We cannot call another a “false teacher” unless proven with the Holy Spirit’s power.

“Be very, very careful, my friend, when you take somebody who agrees with all of the major tenets of the Christian faith, and you label them as a false teacher; because, you very well may be hindering somebody else from receiving a blessing.” (source) Speaking negatively about an individual is slander (Leviticus 19:16). Excommunicated members were never actually labeled as “false teachers” (I Corinthians 5:5; I Timothy 1:19-20). Paul once called a non-church member a “false prophet” (Acts 13:6), but he’s allowed to for the same reason Jesus was allowed to condemn (Matthew 23:15). Because Jesus is the judge of the law, He alone has the right to condemn individuals (James 4:11,12). Paul took on the right of condemnation because he proved his belief that Bar-Jesus was a false prophet by enacting the power of the Holy Spirit (Acts 13:9,11). 

Listen to Pharisees, but don’t follow them.

Jesus strongly disliked the Pharisees (Matthew 23:33) because of their hypocritical desire to preach but not do good works (Matthew 23:3). Although we shouldn’t be a part of their churches (Matthew 23:15) or follow them as spiritual guides (Matthew 23:16), we must listen to them because their theology descends from Moses’ original 10 Commandments (Matthew 23:2-3). Note that not everyone who acts like a Pharisee is condemned (Matthew 23:15), for Jesus spoke positively with Nicodemus (John 3:1-15) and actually converted the worst of Pharisees to be the main writer of the Bible (Acts 23:6; I Timothy 1:15).


Must we divide over the sufficiency of Scripture?

Although we at Answering Problems believe the Bible is the only authoritative, sufficient and infallible Scripture, dividing over the definition of Scripture is not allowed for in the Bible. Quite the opposite, Paul warns us to not “quarrel about the law” (Titus 3:9), and most Christians like the Catholics do share the exact same definition of the Gospel of salvation (Titus 3:3-8).

Must we divide over interpretations of the Trinity?

Although we at Answering Problems believe in the co-eternal and co-equal nature of one God as 3 persons, we are not allowed to divide over the intricacies of this because the Bible never tells us to. It’s a very complex topic that no one should be claiming to fully understand. We do, however, divide over the divine nature of each person of the Trinity because the Bible mentions how each is God (Matthew 28:19): the Father (John 6:27), the Son (John 1:1,14,17), and the Holy Spirit (II Corinthians 3:17; Mark 12:29).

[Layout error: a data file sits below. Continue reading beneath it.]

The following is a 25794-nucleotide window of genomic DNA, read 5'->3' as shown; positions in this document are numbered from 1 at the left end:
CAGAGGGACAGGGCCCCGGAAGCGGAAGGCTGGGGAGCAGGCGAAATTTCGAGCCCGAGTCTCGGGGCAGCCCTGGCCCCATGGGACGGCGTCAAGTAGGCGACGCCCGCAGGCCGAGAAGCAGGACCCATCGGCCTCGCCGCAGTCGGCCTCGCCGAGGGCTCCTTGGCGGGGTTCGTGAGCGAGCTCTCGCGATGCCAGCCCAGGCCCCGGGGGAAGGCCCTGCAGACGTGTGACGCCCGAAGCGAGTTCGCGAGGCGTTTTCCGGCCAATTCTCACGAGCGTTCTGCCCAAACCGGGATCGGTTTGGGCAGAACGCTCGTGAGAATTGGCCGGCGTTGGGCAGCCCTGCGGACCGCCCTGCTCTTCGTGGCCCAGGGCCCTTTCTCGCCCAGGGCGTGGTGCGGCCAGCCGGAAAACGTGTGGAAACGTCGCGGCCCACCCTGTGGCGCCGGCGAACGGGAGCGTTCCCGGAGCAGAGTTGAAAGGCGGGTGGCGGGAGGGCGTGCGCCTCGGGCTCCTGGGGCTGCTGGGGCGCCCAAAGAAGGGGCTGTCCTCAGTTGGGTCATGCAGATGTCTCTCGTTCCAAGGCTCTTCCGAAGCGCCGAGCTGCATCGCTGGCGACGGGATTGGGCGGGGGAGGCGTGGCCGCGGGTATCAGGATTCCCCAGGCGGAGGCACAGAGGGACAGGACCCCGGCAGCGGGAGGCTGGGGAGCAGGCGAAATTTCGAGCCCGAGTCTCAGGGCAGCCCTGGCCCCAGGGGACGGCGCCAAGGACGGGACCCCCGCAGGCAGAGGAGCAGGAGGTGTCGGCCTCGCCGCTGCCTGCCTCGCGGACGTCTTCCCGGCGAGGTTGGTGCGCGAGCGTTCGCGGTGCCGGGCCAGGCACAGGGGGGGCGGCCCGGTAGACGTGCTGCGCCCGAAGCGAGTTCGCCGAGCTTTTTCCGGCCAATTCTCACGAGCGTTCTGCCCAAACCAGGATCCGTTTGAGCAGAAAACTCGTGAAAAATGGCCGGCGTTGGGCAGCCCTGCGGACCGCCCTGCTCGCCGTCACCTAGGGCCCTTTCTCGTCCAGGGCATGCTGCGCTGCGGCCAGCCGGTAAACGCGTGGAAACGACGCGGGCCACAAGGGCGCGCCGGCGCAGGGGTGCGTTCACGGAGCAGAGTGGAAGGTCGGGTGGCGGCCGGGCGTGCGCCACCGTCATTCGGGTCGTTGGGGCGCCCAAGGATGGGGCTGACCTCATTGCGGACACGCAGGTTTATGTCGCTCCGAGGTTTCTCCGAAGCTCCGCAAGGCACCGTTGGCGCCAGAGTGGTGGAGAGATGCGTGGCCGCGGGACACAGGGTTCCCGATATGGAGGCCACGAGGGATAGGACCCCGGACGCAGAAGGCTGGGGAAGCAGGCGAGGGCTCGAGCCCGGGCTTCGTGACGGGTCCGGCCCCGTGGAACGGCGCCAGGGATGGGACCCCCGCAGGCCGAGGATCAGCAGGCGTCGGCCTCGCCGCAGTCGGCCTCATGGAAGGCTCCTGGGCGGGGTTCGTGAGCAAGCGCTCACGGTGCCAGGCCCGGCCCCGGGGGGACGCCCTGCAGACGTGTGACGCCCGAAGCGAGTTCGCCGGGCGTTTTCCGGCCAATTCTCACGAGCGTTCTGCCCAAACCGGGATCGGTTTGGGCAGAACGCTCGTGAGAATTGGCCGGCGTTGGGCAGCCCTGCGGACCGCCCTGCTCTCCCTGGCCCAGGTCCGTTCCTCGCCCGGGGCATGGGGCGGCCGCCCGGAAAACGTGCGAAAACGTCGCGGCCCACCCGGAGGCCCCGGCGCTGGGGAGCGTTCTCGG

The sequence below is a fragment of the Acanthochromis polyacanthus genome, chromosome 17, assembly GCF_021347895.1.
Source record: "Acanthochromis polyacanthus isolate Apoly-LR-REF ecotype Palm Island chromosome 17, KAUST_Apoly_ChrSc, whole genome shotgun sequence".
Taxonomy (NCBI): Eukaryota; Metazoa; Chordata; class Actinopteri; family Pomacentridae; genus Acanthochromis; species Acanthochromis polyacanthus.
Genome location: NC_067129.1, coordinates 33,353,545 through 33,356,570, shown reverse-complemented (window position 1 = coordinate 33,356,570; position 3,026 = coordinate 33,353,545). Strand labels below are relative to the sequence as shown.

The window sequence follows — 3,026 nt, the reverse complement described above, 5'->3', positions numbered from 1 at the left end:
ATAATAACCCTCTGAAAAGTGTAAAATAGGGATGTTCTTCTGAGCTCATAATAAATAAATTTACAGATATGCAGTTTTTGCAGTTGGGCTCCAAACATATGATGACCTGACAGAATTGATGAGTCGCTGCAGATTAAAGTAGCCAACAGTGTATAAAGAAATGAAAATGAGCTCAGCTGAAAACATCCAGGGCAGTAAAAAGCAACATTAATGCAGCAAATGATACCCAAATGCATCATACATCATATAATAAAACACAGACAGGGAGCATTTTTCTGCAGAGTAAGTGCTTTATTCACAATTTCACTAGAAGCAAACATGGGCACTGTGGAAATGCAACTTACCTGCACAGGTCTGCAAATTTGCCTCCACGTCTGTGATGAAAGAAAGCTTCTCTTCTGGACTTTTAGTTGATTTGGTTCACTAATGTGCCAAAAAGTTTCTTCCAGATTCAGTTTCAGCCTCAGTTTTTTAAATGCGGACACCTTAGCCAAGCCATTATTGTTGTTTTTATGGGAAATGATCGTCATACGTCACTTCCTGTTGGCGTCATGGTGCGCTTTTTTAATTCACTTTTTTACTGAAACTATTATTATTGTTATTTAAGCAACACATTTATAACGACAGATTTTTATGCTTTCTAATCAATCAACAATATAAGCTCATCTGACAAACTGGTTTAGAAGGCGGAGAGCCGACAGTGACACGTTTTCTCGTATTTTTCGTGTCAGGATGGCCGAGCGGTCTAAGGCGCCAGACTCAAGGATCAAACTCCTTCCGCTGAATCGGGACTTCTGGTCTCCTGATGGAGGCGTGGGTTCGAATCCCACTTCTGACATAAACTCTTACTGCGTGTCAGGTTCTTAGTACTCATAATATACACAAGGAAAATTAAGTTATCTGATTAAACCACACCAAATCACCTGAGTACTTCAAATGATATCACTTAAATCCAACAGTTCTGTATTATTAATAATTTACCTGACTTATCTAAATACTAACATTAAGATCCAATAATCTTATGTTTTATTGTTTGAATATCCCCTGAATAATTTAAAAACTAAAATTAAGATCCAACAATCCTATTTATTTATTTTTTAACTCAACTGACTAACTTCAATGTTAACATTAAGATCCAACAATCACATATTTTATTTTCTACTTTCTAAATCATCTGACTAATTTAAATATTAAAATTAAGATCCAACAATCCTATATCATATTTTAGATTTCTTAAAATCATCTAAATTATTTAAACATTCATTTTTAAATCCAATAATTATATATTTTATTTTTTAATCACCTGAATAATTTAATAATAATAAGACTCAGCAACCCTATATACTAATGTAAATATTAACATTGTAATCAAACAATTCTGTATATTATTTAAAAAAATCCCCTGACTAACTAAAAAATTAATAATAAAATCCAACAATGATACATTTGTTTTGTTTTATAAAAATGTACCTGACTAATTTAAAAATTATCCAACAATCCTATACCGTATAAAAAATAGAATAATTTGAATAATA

Must we divide over false Jesus’ and false gospels (II Corinthians 11:4)?

We agree (II Corinthians 11:13), but you still need a definition of true Jesus and the true Gospel. The Bible says that anyone who believes in Titus 3:3-8 is following the true Jesus, and anyone who divides with these people is following a false Gospel (Titus 3:9-10,11).

Must we divide with those who don’t teach the Gospel (II John 1:10-11)?

John says to not greet a teacher who denies love, obeying the commandments of Christ (II John 1:6), or that Jesus was God who took on an earthly body (II John 1:7). John is talking about avoiding anyone who doesn’t have a love for obeying Christ (Romans 10:13), not anyone who disagrees with you on the interpretation (I Corinthians 8:1-2). Logically, if you must avoid everyone who disagrees with you on your interpretation, you shouldn’t unify with anyone in the world. Paul directly said that eating meat offered to idols is not a sin (I Corinthians 10:25), yet Paul said you are not allowed to divide with someone who disagrees (Romans 14:3), because God welcomes the weak in knowledge (Romans 14:1). If someone disagrees with you on the interpretation of Jesus’ commands outside of the above core doctrine, you are not allowed to judge his salvation, because he calls himself a servant of the master (Romans 14:4).

Can we vote for Christians who we would kick out of the church (I Corinthians 5:11)?

Yes, but the only reason you should vote for someone who has unrepentant sin is if the alternative is worse. Although association is about tying one’s name to another and voting does that in writing, ignoring voting ties your name equally to both evils. For example, Jesus didn’t “want” the Curse on Humanity, but He did “vote for” it because it was the lesser of 2 evils. We should judge which is “lesser” based on I Corinthians 5:11, not our personal opinions about which rights and values are more important. This is because certain sins are more infectious than others (I Corinthians 5:6-7).

What about people who secretly show us their true nature?

The Bible commands us not to speculate (I Timothy 1:4) because this leads to “evil suspicions” (I Timothy 6:4). Signs such as the devil’s horn in America has always meant “rock-and-roll,” not, “I worship Satan.”  If a person really was demonic, he would not openly accept Jesus as God (I John 4:2; Matthew 12:24-26). The Bible also says to reject teachers who devote themselves to these myths instead of godliness (I Timothy 4:7; II Timothy 4:3-4).

Why do some Christians speak in tongues or pray to Mary, which are not allowed?

Whether they are encouraged or not, dividing over minor doctrine is not allowed (Titus 3:9-10,11; Romans 14:3-4).